This story has a happy ending!
Two days after I returned to Teotitlan del Valle and my home here, I wrote about the skin and bones campo dog that Janie started feeding and named Beezween, which is Zapotec for deer. Beezie leaps like one with his long legs, so it was fitting. I posted Facebook pictures of a dog who looked close to death. I thought, OMG, what am I going to do with FOUR dogs, and I put out the call for a rescue. Beezie needs a home.
What I got were several generous donations from friends in the US, Canada and Germany to help sustain him until we could figure out a resolution. Thank you to Linda Mansour, Kate Rayner, Judith Grossmann, Barbara Szombatfalvy, Susie Robison, Donna Davis and Karen Nein.
Janie wanted to bring him back with her to North Carolina when she leaves next week. She fell in love! Beezie responded to her by sitting, laying and rolling over. It was a heartfelt bonding.
Meanwhile, I started making buckets of chicken soup and got big bones from the local butcher. Meals were supplemented with chicken livers and gizzards. My three loved the extra treatment and Beezie started to gain weight.
After a ton of research and many phone calls, Janie found that the least cost to transport Beezie to the US via private courier (the airlines are no longer taking responsibility for transporting animals) was out of reach — over $1,500 to start.
Way back in the beginning of my return and in a panic, I found Rebecca Durden Raab who started a not-for-profit dog rescue organization years ago in San Pablo Etla called Friends of Megan. I contacted her and got the name of the vet, Luciano, who has worked with her for over twelve years. They offer a shelter and dog placement service, including spay/neuter and healthcare. Janie followed up.
Yesterday, Beezie happily (and miraculously) submitted to collar and leash without a fuss. Janie led him down the drive to Omar’s waiting car and they set out for San Pablo Etla and new beginnings. We both cried but knew he would be in good hands.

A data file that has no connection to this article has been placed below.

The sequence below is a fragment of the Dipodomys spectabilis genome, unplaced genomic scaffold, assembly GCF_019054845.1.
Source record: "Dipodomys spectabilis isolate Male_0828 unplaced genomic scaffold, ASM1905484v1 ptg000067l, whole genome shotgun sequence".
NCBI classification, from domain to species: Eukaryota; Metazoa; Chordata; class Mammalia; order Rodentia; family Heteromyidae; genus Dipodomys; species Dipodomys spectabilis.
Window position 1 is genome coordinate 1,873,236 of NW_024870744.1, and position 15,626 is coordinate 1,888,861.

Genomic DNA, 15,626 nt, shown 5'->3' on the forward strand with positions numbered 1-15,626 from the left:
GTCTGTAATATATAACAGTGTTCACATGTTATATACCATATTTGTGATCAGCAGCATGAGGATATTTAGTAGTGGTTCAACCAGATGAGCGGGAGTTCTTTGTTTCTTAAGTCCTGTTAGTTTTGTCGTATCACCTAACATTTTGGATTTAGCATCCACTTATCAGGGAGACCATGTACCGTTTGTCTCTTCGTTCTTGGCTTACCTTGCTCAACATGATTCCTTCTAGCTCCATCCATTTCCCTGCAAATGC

Janie applied for and won a textile residency at Meredith College in Raleigh that starts in September, based much on the volunteer work she did with Galeria Fe y Lola here in the village during the time she house sat and cared for the dogs. She would have had her hands full with a campo dog trying to adjust to city life!
I have used the funds entrusted to me to support Beezie’s journey back to health to buy food and medicines. The funds I did not spend have been donated to Friends of Megan and to the Teotitlan del Valle Spay Neuter Clinic run by Merry Foss.
Merry’s website is defunct, so if you want to donate, you can send PayPal funds to me using Friends and Family at firstname.lastname@example.org and I’ll make sure it gets to her.
The donations to Friends of Megan are tax-deductible in the USA.
My prayer is that no other starving dogs show up at my front gate! Three is enough and it’s too hard turning a distressed animal away. There are so many here!
Thanks to everyone for following the journey.
This is not tourist life in Oaxaca. It’s the underbelly of what happens day-to-day, much the same as in other “civilized” countries where animals are mistreated, cut loose to fend for themselves. The overpopulation of dogs here is rampant. I wish I didn’t have to write this story. I’m certain not all stories, those we don’t hear about, end up like this one.
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